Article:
This is how I did my extension last year. Just sign up with TaxACT and e-file your extension for free through them. It’s quick. It’s easy. You don’t even need to actually use them to file your taxes later, although TaxACT is also free for federal taxes with e-File included regardless of income, and is only $14.95 for state returns with free e-File.

(That’s cheaper than TurboTax or TaxCut, although if you’re already familiar with those programs it may be worth the extra bucks to stick with them, since you can save time by importing your previous year’s data.)

To register with TaxACT, you just need an e-mail and to set your passwords. To go directly to the extension form, click on the “Filing” tab on the top, and then the “File Extension” link right below it (see below). You will then be walked through the Form 4868 in a question-and-answer format. You will then be able to have the form filed electronically instantly (or you can print and snail mail).

If you wish to make a tax payment, you will be able to choose to pay with direct withdrawal from a bank account (account and routing numbers required) or pay with a credit card (IRS fees apply). Afterward, they will send a confirmation of your accepted extension e-file by e-mail or text message. I got mine within a few hours.

Option #2: Free File Fillable Forms

This one’s a little harder to find, but here are some step-by-step instructions. Go to the Free File Fillable Forms site (go alliteration!) and click on “Start Free File Fillable Forms”. Click “Sign-in” on the top left, and create a new account with your e-mail and password information. After you’re signed in, click on “Continue” and pick your form. Go with the full form 1040. On the top right, you should see an icon with the label “File an Extension”.

This will bring up Form 4868. Click around the form to fill the boxes out. You’ll need to estimate your total tax liability, but since this is just an online version of the form so there is no guidance included. As above, you can request your estimated tax payment to be withdrawn electronically by supplying your bank’s routing and account numbers. For identification purposes, you’ll need your adjusted gross income (AGI) from your 2009 tax return.

Please note that filing an extension only extends the time to file your return and does not extend the time to pay any tax due. To avoid late payment penalties and interest you must estimate what tax will be due and pay that when you file the extension. I would overestimate my tax liability a bit to avoid penalties, and get a slight refund when I eventually file my full return.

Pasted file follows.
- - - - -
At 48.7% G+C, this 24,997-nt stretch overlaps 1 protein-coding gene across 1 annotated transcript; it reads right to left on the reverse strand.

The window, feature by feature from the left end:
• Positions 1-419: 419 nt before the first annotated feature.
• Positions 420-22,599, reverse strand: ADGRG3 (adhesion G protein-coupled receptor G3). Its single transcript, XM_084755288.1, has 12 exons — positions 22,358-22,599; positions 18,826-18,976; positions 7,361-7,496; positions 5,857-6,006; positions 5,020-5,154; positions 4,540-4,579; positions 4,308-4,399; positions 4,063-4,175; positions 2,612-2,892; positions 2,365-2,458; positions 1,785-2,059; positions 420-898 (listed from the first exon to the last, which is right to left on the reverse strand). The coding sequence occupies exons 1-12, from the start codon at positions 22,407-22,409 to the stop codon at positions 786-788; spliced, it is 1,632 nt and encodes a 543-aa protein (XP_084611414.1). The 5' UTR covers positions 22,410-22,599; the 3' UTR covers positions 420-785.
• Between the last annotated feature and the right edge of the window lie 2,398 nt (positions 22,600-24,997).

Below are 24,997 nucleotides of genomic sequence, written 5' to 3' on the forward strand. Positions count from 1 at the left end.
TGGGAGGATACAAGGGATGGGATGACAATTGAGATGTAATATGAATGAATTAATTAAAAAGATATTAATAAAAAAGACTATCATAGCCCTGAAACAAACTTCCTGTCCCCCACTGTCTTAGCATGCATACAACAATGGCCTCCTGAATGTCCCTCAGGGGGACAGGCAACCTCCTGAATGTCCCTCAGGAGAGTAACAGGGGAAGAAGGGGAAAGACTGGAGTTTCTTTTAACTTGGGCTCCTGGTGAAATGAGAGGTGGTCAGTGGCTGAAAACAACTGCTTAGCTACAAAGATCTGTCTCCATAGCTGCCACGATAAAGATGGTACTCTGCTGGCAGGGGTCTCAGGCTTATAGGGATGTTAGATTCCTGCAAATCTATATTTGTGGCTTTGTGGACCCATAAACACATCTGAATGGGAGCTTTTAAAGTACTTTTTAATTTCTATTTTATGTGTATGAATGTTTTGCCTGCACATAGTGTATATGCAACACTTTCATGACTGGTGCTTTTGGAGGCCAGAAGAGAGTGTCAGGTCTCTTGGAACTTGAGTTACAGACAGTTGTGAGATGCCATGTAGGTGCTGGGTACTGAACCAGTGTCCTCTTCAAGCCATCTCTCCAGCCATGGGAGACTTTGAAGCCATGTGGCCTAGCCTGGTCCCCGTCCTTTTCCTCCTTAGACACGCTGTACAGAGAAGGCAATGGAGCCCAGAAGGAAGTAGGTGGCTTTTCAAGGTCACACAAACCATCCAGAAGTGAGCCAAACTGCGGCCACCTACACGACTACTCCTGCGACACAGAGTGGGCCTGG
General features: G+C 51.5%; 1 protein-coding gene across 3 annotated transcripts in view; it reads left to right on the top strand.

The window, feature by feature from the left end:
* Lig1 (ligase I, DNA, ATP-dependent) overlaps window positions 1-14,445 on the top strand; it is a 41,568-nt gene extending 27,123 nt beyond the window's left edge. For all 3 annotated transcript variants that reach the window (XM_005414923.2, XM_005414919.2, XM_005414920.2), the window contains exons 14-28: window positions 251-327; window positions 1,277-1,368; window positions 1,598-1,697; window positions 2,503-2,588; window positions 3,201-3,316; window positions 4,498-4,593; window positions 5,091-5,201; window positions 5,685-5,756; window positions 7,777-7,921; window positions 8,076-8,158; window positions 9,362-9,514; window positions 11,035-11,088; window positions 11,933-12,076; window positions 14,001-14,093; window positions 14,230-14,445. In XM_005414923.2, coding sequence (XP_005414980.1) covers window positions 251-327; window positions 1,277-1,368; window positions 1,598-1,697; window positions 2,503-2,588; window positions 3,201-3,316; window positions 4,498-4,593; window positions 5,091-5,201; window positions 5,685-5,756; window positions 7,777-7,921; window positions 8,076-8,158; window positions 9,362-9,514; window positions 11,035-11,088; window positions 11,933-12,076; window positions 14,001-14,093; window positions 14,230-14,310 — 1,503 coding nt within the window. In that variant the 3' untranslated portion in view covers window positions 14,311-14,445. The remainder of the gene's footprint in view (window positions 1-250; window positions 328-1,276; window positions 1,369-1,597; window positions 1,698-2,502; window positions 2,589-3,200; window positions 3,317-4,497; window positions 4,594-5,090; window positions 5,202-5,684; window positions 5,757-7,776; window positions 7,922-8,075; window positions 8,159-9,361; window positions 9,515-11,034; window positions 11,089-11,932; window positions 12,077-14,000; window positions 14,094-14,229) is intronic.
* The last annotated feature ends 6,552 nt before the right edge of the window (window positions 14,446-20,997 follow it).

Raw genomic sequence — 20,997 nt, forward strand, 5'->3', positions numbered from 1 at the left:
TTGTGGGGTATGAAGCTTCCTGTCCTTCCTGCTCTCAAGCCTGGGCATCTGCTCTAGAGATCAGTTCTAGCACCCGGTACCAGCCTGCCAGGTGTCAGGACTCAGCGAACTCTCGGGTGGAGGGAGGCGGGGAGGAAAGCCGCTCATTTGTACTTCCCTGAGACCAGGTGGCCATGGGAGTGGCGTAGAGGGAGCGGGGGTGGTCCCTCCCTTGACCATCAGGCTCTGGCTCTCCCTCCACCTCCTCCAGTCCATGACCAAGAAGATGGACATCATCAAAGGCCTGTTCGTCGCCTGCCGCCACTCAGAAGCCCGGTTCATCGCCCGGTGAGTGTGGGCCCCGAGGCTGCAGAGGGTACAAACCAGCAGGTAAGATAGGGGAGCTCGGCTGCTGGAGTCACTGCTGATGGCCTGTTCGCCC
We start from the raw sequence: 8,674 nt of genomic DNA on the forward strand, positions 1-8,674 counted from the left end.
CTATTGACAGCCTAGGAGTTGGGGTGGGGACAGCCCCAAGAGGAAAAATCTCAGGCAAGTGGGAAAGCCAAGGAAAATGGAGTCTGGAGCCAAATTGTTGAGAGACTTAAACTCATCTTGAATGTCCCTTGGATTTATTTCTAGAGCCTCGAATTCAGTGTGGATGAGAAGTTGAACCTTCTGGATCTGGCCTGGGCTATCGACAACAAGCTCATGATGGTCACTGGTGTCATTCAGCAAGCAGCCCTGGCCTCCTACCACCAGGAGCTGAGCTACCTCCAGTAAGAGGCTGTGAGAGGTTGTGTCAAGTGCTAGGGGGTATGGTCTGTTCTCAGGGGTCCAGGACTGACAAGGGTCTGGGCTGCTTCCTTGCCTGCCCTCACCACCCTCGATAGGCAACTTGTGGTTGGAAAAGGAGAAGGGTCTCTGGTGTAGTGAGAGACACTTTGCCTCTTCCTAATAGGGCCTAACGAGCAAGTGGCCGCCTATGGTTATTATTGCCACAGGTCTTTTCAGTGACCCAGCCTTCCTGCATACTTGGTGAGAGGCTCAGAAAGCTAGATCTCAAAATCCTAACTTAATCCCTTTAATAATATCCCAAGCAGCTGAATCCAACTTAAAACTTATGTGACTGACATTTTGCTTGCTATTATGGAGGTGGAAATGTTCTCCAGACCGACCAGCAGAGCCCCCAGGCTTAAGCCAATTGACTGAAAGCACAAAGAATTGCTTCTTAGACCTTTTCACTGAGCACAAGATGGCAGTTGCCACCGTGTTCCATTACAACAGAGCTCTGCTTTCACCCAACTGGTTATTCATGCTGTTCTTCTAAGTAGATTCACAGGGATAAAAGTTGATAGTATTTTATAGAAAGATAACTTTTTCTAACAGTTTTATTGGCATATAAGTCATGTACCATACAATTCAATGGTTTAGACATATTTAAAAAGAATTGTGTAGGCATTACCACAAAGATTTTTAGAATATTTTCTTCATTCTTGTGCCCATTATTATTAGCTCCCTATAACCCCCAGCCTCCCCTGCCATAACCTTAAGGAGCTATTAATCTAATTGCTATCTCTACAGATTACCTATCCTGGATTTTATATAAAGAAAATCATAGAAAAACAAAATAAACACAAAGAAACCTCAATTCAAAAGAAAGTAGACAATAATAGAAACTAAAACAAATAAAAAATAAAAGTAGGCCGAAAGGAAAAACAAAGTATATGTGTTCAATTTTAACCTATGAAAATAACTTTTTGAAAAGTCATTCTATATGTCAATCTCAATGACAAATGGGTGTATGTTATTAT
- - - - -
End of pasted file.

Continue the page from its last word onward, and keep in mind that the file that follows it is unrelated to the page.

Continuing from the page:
Got state income taxes as well? Here is a helpful page on state-specific tax extensions.

Infographic: U.S. 2012 Budget Proposal

Here’s another infographic from the New York Times illustrating the proposed budget for 2012. Rectangles are sized according to the proposed spending. Color shows severity of cut or increase from 2010 (green increase, red decrease).

If you like such visualizations, check out Death and Taxes 2011.

Tax Software Giveaway: H&R Block At Home

H&R Block contacted me to help give away six copies of their H&R Block At Home tax preparation software (formerly TaxCut). Specifically, you will get a free code for H&R Block At Home Premium edition ($49.95 retail value), the level above Deluxe, which has added guidance for the self-employed (Schedule C) and those with rental income (Schedule E). Federal E-file is included. State filing is $34.95 extra.

First, please consider my other H&R Block At Home findings:

  • has H&R Block At Home Deluxe Federal + Federal E-File + State for $24.99. State E-file looks to be another $19.95 extra. (If you are willing to download directly onto your computer, it’s only $21.99. Here are the direct download links for Windows or Mac.) Premium is $44.77.
  • If you are okay with mail-in rebates, you can get H&R Block Deluxe bundled with some anti-virus software for $20 + $2 shipping, and get a $20 prepaid VISA card via rebate at TigerDirect. I couldn’t get the rebate form to download.
  • Until February 15th, you can visit a physical H&R Block location and get your return done for free, but only if you qualify for a 1040-EZ. (No itemized deductions, no dependents, no capital gains.) Otherwise, you’ll have to pay significantly more than the DIY software. Considering the 1040-EZ is only like a page long, if you qualify your taxes should pretty easy to do yourself anyway.
  • You can save 25% off all the online versions here.

If you’d like to be entered for the giveaway, just leave a comment with a valid e-mail below by 11:59pm Pacific on Tuesday, February 15th. Name not necessary. I’ll randomly pick 6 winners and contact you via e-mail.

Chances of Getting Audited? IRS Audit Rates 2010

With doing our taxes properly on our minds, what are the chances we’ll get caught if we don’t? Well, there are several ways that the IRS can detect if your return is suspicious, especially if your inputs don’t match up with their W-2 and 1099 records.

Here are the number of IRS audits and the respective probabilities for individuals and businesses during 2010. Large corporations and wealthy individuals have the highest chance of getting audited, which makes sense since they offer the largest potential payoff. If you are an individual making under $200k a year, then your overall chances are 1 in 100. However, I’m sure if your tax return is clean and you didn’t claim to donate $10,000 in used clothing, your actual odds are even better.

Source: IRS, Businessweek

Anyone out there get audited last year?